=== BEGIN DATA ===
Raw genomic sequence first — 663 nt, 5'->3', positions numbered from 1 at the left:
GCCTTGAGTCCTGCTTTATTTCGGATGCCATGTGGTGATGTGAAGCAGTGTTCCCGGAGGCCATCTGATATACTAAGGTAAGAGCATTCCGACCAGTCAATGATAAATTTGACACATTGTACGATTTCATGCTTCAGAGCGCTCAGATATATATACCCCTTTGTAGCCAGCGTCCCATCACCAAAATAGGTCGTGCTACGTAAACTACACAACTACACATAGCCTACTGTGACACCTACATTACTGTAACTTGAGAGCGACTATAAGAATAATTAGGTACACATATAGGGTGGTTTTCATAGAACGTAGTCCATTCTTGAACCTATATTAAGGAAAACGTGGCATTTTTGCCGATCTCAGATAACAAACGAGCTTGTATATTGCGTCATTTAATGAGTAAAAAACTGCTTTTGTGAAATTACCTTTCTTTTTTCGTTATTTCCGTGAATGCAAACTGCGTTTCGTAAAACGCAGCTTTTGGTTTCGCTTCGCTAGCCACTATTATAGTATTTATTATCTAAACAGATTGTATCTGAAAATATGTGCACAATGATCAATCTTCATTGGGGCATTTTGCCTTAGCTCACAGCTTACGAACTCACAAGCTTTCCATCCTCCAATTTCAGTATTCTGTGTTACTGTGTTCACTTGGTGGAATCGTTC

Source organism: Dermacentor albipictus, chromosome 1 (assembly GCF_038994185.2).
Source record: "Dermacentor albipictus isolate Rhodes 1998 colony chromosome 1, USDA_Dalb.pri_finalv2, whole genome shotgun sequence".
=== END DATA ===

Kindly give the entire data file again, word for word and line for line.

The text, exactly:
Raw genomic sequence first — 663 nt, 5'->3', positions numbered from 1 at the left:
GCCTTGAGTCCTGCTTTATTTCGGATGCCATGTGGTGATGTGAAGCAGTGTTCCCGGAGGCCATCTGATATACTAAGGTAAGAGCATTCCGACCAGTCAATGATAAATTTGACACATTGTACGATTTCATGCTTCAGAGCGCTCAGATATATATACCCCTTTGTAGCCAGCGTCCCATCACCAAAATAGGTCGTGCTACGTAAACTACACAACTACACATAGCCTACTGTGACACCTACATTACTGTAACTTGAGAGCGACTATAAGAATAATTAGGTACACATATAGGGTGGTTTTCATAGAACGTAGTCCATTCTTGAACCTATATTAAGGAAAACGTGGCATTTTTGCCGATCTCAGATAACAAACGAGCTTGTATATTGCGTCATTTAATGAGTAAAAAACTGCTTTTGTGAAATTACCTTTCTTTTTTCGTTATTTCCGTGAATGCAAACTGCGTTTCGTAAAACGCAGCTTTTGGTTTCGCTTCGCTAGCCACTATTATAGTATTTATTATCTAAACAGATTGTATCTGAAAATATGTGCACAATGATCAATCTTCATTGGGGCATTTTGCCTTAGCTCACAGCTTACGAACTCACAAGCTTTCCATCCTCCAATTTCAGTATTCTGTGTTACTGTGTTCACTTGGTGGAATCGTTC

Source organism: Dermacentor albipictus, chromosome 1 (assembly GCF_038994185.2).
Source record: "Dermacentor albipictus isolate Rhodes 1998 colony chromosome 1, USDA_Dalb.pri_finalv2, whole genome shotgun sequence".